Juvenile Delinquency Juvenile Delinquents in Two Areas Thesis

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Juvenile Delinquency

Juvenile Delinquents in Two Areas

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In the United States, people often conclude that "our children are our future." Although this popular adage is used in congruence with everything from environmental and political issues to social causes, it rings true exceptionally strongly when it comes to Juvenile Delinquency. Indeed, while the particular adage may not be popular in South Korea, both U.S. And South Korean societies must deal with the problem of juvenile delinquency in order to ensure that society is productive for generations to come. Social learning theory, one theoretical concept that can be applied to sociology and criminology, suggests that people who are exposed to certain behaviors learn those behaviors and, in turn, pass them on to others. According to social learning theory, then, juvenile delinquency can be named among the penultimate problems of modern society in both the East and West. Should social learning theory be correct, then it is possible that juvenile delinquency can create a vicious cycle of crime that can drastically inflict pain upon a culture, refusing to allow it to progress naturally. This is true regardless of culture and society, although culture and society play integral roles in the vicious cycle of juvenile delinquency. However, both the United States and South Korea have issues with juvenile delinquency that can be observed from a sociological viewpoint, and sociology and culture are major influences in the problem of juvenile delinquency in both East and West. Through an examination of the causes of juvenile delinquency in South Korea and the United States, characteristics integral to the problem of juvenile delinquency regardless of culture and geographic location can be isolated with implications for solutions worldwide.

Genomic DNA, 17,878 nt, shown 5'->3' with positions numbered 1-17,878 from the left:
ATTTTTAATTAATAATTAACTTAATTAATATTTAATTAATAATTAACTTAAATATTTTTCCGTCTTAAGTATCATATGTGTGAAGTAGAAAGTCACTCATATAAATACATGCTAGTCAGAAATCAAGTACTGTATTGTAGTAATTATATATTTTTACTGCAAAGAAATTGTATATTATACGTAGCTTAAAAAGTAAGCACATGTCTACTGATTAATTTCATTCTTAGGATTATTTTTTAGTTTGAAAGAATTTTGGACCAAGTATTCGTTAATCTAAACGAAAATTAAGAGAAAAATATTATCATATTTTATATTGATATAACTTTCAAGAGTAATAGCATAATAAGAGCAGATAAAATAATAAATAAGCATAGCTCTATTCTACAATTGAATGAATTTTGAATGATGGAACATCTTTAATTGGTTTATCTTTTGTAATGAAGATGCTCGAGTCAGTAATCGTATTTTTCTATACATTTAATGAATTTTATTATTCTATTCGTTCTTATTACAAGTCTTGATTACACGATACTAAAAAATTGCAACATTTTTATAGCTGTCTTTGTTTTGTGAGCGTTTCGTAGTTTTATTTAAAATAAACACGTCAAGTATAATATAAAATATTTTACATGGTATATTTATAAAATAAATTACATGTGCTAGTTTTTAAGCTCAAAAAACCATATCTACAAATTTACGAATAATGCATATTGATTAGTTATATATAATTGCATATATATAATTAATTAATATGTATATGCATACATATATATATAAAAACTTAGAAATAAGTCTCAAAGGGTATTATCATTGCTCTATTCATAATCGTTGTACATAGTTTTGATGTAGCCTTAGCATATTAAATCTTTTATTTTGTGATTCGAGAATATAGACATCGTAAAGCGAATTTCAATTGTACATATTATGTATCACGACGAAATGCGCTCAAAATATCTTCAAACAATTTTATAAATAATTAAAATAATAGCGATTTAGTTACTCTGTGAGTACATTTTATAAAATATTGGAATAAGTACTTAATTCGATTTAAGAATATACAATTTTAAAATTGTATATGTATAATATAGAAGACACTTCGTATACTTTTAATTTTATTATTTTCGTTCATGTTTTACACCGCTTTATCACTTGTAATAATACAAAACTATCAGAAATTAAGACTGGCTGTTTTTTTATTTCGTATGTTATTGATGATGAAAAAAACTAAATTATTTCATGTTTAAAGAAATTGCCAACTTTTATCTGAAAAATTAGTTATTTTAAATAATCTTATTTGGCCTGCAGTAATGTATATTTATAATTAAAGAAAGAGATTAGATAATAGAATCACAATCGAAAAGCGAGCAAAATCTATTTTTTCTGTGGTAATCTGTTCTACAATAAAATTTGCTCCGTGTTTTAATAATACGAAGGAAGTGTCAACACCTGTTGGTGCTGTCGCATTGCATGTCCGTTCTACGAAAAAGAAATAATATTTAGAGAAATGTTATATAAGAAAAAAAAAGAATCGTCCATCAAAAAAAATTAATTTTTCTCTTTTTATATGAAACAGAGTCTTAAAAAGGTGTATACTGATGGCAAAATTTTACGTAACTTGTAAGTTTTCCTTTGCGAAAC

Thesis on Juvenile Delinquency Juvenile Delinquents in Two Areas Assignment

In South Korea, society has been drastically impacted by the clash of cultures that occurred when traditional Eastern religion and culture met with Western ideas during the 20th century. Criminal justice was no exception. Although the Korean people had traditionally used Chinese law as the basis for their legal culture, such as Confucian ideas, the early 1900s brought with them an influx of Western law, especially European traditions. Further, during Japanese occupation, many traditions of the Japanese Criminal justice system infiltrated the Korean traditions, such as the Japanese guarantee of no form of rights. During the late 1900s, however, Western components of criminal justice began to become more characteristic of the Korean system. Civil rights such as legal searches and warrants, the right to counsel, and rules regarding types of evidence admitted to court proceedings. However, the Library of Congress (2009) writes that the culture makes refusing to abide by such rules acceptable (Library of Congress, 2009). With this unique balance of criminal justice ideas, the situation regarding the prosecution of juvenile delinquents in South Korea is precarious. It is possible that officers of criminal justice have a difficult time understanding their roles, and therefore make the apprehension and prosecution of juvenile offenders much more difficult.